How to get your kids to eat the food you’ve prepared

(BPT) – Do you have a standoff with your children each night at the dinner table? Are you encouraging them to eat the foods you’ve prepared while they’re suspiciously eyeing it, refusing to eat a bite? Many children go through picky eating stages, and parents typically need to be a bit creative to get them to consume a well-balanced diet.

If you have been losing the dinnertime standoff with your children, consider some of these tips so you can discover new ways to get your kids to eat the foods you want them to eat.

Mommy’s (and Daddy’s) little helpers
When children prepare foods, they’re more likely to want to taste the food. Ask your kids to help you with making sandwiches, mixing and measuring ingredients or any other tasks they’re able to handle depending on their age. As they participate in the making of dinner, they can see, smell and taste all the ingredients being used, making it easier for them to understand that the final product contains a lot of delicious tastes – and that it’s not something they need to be wary of. To take this tip one step further, ask your children to choose one ingredient in the grocery store they want to try for dinner that week. To mix things up, pick a different department of the store each week – rotating from fresh produce to canned foods, and from meats to frozen foods. Or to make it a challenge, ask them to pick a food item that’s orange one week, and red the next. It’s a great way for all family members to try new foods.

Mix it all up – Another trick is to blend ingredients your children find suspicious into foods they love. If you can’t get your child to eat carrots, for example, blend them in a food processor and throw them into your spaghetti sauce for a delicious boost.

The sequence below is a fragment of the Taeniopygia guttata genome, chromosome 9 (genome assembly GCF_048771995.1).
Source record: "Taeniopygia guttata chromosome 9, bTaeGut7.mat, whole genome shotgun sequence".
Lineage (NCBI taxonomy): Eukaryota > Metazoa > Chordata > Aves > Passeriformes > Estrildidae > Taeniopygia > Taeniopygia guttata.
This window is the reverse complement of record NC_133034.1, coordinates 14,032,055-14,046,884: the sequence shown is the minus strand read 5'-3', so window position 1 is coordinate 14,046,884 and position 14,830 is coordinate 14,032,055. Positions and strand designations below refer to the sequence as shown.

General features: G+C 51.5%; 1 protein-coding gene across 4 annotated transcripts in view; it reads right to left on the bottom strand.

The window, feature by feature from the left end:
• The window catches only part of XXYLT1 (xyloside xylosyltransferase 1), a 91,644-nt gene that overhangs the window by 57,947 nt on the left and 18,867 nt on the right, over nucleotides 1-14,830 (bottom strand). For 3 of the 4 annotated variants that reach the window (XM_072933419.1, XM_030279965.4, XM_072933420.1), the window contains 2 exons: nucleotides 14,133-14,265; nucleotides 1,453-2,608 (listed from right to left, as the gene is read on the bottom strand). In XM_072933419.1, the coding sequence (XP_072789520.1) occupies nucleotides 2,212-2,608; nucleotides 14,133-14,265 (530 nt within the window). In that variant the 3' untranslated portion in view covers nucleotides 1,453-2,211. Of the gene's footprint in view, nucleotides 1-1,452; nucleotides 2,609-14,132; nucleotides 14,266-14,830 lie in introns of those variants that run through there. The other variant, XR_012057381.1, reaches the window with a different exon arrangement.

Change the shape or texture – Some children will only eat fresh veggies if they’re cut into sticks. Others want the wedges, and yet others medallions. If you are artistic, get large cookie cutters in animal shapes and cut a sandwich into the shape of their favorite animal. That might be all it takes to entice your children to dig into the meal you’ve made. You’ll also discover children will have preferences regarding how the food is cooked. For example, some children love canned veggies, while others will only eat fresh vegetables with salad dressing or a certain type of dip. Don’t always serve mashed potatoes, but vary the offering using hashbrowns as a side dish for dinner. As they get older, your kids will observe other kids eating foods in different ways and may want to experiment, so be prepared if they suddenly change their minds about what foods they will and will not eat.

Patience is the key thing for parents with picky eaters. Be patient and understand that as your children grow, their preferences will change. Try these tips to encourage your children to expand their palate so you can eliminate the dinner table standoff each night.

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